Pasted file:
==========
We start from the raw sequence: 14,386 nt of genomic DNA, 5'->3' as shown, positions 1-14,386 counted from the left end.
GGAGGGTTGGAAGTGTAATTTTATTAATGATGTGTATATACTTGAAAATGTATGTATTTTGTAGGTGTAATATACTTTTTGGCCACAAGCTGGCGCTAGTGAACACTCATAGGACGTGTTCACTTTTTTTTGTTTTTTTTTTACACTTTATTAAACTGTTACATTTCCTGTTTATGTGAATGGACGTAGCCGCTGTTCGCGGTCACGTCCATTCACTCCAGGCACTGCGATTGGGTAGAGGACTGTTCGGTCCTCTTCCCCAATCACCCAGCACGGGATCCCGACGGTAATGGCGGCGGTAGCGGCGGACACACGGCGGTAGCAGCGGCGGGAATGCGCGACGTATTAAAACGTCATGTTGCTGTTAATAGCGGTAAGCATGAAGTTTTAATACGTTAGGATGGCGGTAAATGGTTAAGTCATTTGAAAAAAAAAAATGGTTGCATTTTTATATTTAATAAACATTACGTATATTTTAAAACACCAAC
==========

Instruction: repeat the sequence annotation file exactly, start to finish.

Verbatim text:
We start from the raw sequence: 14,386 nt of genomic DNA, 5'->3' as shown, positions 1-14,386 counted from the left end.
GGAGGGTTGGAAGTGTAATTTTATTAATGATGTGTATATACTTGAAAATGTATGTATTTTGTAGGTGTAATATACTTTTTGGCCACAAGCTGGCGCTAGTGAACACTCATAGGACGTGTTCACTTTTTTTTGTTTTTTTTTTACACTTTATTAAACTGTTACATTTCCTGTTTATGTGAATGGACGTAGCCGCTGTTCGCGGTCACGTCCATTCACTCCAGGCACTGCGATTGGGTAGAGGACTGTTCGGTCCTCTTCCCCAATCACCCAGCACGGGATCCCGACGGTAATGGCGGCGGTAGCGGCGGACACACGGCGGTAGCAGCGGCGGGAATGCGCGACGTATTAAAACGTCATGTTGCTGTTAATAGCGGTAAGCATGAAGTTTTAATACGTTAGGATGGCGGTAAATGGTTAAGTCATTTGAAAAAAAAAAATGGTTGCATTTTTATATTTAATAAACATTACGTATATTTTAAAACACCAAC